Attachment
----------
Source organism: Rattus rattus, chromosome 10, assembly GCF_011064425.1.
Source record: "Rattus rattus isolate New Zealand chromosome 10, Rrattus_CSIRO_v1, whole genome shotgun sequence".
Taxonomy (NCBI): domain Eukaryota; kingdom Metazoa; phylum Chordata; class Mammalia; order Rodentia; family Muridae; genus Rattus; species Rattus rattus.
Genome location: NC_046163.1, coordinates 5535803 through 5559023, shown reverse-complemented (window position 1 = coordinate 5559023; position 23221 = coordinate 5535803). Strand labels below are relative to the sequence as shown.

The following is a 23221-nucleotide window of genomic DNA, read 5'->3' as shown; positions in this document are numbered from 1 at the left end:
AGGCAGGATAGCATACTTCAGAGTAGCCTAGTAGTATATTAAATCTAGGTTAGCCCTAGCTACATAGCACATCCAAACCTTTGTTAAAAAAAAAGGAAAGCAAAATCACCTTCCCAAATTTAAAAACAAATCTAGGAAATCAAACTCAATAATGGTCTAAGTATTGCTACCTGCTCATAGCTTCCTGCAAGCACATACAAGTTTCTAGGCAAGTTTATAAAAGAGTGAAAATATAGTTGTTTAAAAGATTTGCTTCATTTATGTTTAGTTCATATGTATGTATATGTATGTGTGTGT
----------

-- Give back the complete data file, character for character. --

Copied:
Source organism: Rattus rattus, chromosome 10, assembly GCF_011064425.1.
Source record: "Rattus rattus isolate New Zealand chromosome 10, Rrattus_CSIRO_v1, whole genome shotgun sequence".
Taxonomy (NCBI): domain Eukaryota; kingdom Metazoa; phylum Chordata; class Mammalia; order Rodentia; family Muridae; genus Rattus; species Rattus rattus.
Genome location: NC_046163.1, coordinates 5535803 through 5559023, shown reverse-complemented (window position 1 = coordinate 5559023; position 23221 = coordinate 5535803). Strand labels below are relative to the sequence as shown.

The following is a 23221-nucleotide window of genomic DNA, read 5'->3' as shown; positions in this document are numbered from 1 at the left end:
AGGCAGGATAGCATACTTCAGAGTAGCCTAGTAGTATATTAAATCTAGGTTAGCCCTAGCTACATAGCACATCCAAACCTTTGTTAAAAAAAAAGGAAAGCAAAATCACCTTCCCAAATTTAAAAACAAATCTAGGAAATCAAACTCAATAATGGTCTAAGTATTGCTACCTGCTCATAGCTTCCTGCAAGCACATACAAGTTTCTAGGCAAGTTTATAAAAGAGTGAAAATATAGTTGTTTAAAAGATTTGCTTCATTTATGTTTAGTTCATATGTATGTATATGTATGTGTGTGT